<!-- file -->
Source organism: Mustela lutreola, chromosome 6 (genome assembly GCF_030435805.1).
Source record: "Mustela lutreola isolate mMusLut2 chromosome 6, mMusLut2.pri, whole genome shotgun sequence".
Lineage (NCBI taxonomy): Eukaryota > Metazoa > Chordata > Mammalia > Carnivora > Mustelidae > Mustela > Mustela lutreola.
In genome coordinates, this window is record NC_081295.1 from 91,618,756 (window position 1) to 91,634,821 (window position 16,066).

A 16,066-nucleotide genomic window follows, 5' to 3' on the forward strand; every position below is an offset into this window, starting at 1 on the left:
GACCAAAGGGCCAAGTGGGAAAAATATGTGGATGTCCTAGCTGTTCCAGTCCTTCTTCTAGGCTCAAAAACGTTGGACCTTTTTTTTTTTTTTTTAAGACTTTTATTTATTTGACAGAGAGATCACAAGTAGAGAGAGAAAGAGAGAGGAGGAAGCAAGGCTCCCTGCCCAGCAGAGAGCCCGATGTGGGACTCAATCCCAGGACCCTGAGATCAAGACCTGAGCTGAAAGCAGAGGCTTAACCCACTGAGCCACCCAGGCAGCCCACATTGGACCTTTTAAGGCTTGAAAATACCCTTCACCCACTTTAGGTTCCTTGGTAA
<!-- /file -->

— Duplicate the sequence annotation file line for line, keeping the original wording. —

Source organism: Mustela lutreola, chromosome 6 (genome assembly GCF_030435805.1).
Source record: "Mustela lutreola isolate mMusLut2 chromosome 6, mMusLut2.pri, whole genome shotgun sequence".
Lineage (NCBI taxonomy): Eukaryota > Metazoa > Chordata > Mammalia > Carnivora > Mustelidae > Mustela > Mustela lutreola.
In genome coordinates, this window is record NC_081295.1 from 91,618,756 (window position 1) to 91,634,821 (window position 16,066).

A 16,066-nucleotide genomic window follows, 5' to 3' on the forward strand; every position below is an offset into this window, starting at 1 on the left:
GACCAAAGGGCCAAGTGGGAAAAATATGTGGATGTCCTAGCTGTTCCAGTCCTTCTTCTAGGCTCAAAAACGTTGGACCTTTTTTTTTTTTTTTTAAGACTTTTATTTATTTGACAGAGAGATCACAAGTAGAGAGAGAAAGAGAGAGGAGGAAGCAAGGCTCCCTGCCCAGCAGAGAGCCCGATGTGGGACTCAATCCCAGGACCCTGAGATCAAGACCTGAGCTGAAAGCAGAGGCTTAACCCACTGAGCCACCCAGGCAGCCCACATTGGACCTTTTAAGGCTTGAAAATACCCTTCACCCACTTTAGGTTCCTTGGTAA